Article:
Come January, I was more prepared than ever to really focus and push myself in training. My outdoor track season began in January, and carried me all the way to the state meet in June. I had no idea I would make it so far after such a long injury! I believe that Coach Braz's support and coaching during my recovery time was key to my successful return.

I was able to stay healthy and continued to improve until mid-October, when I began to experience shin pain again. This time, I wasn't quite able to outrun it. My season was cut short by a stress fracture in my right tibia. This injury has been incredibly taxing on my mental fortitude. I admit, there were some days where I struggled to maintain my normally inherent optimism.

The stresses of senior year and college applications were building up, making it even more difficult to face this injury with a positive attitude. However, if there's one thing I've learned over the years, it's that I always can, and will, rebound. Over the summer, coach Pete told me something I've never forgotten: "never be afraid of becoming too strong." When my physical therapist told me that my injuries were a result of muscle imbalances, I immediately turned to strength training as a way to combat this injury and relieve some of the stress it inevitably caused.

Now, I'm stronger than I ever have been before, and I'm slowly starting to run again! I don't know if I'll be able to PR this spring season, but right now my focus is getting 100% healthy for college running.

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GTD: Many runners do something other than run. For example, they may have a summer job or other important commitment. Since the GTD xc conditioning program starts at 8am for 3 days each week, it can be difficult to train and work. How did you manage it? What were you heading off to after each xc session?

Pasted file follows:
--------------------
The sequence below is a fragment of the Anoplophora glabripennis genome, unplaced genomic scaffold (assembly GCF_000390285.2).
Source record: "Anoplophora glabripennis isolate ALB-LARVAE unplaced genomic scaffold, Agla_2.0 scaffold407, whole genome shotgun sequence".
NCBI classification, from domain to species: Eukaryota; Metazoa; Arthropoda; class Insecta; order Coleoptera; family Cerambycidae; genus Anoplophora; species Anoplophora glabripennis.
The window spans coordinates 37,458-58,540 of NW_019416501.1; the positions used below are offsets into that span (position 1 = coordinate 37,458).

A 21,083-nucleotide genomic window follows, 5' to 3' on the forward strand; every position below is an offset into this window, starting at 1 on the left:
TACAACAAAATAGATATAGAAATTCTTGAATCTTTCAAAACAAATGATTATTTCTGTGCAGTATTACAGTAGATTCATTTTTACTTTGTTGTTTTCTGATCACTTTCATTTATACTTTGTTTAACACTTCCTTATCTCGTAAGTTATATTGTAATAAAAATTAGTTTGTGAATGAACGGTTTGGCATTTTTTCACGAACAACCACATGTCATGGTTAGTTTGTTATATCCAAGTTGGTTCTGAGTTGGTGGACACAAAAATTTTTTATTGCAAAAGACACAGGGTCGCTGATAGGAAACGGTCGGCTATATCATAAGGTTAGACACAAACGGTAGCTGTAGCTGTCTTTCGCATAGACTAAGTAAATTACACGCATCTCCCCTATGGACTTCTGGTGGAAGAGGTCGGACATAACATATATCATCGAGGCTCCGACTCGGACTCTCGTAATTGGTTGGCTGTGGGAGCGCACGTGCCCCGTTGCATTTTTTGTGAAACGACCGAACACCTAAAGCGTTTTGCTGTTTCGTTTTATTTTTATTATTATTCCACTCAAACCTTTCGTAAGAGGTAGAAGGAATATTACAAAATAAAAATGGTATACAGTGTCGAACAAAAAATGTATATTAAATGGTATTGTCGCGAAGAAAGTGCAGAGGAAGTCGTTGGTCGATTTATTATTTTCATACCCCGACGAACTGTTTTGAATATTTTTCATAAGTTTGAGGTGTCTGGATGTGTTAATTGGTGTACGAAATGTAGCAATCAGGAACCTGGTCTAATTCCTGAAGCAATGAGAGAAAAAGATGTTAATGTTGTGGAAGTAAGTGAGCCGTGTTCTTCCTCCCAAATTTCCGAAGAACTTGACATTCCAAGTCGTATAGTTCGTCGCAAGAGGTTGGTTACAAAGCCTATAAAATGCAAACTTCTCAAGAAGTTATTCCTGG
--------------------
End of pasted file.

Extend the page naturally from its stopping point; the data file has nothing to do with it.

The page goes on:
Sarah: Over the summer I worked at a biotech startup called Cellanyx, located in Beverly. Four days a week I worked from morning to afternoon doing prostate cancer research, cell culture, and immunofluorescence on real cell lines. Though this work was incredibly rewarding, it made training difficult.

Luckily I was able to work with Coach Braz to ensure that I completed the onsite workouts on time, and any core/strength/stretching that I missed I could complete at a more convenient time.

It's easy to slack off or make excuses when you get busy-I admit I'm guilty of doing it myself! But if you're able to make time for work, you can make time for training. It's all about priorities. For me, I value running just as much as anything else. Even though it was sometimes easy to say, "I don't have time for core or stretching," I did it anyway because I knew it would help me reach my goals. Coach Braz and all the other coaches onsite were there to remind us not to lose sight of these goals and values.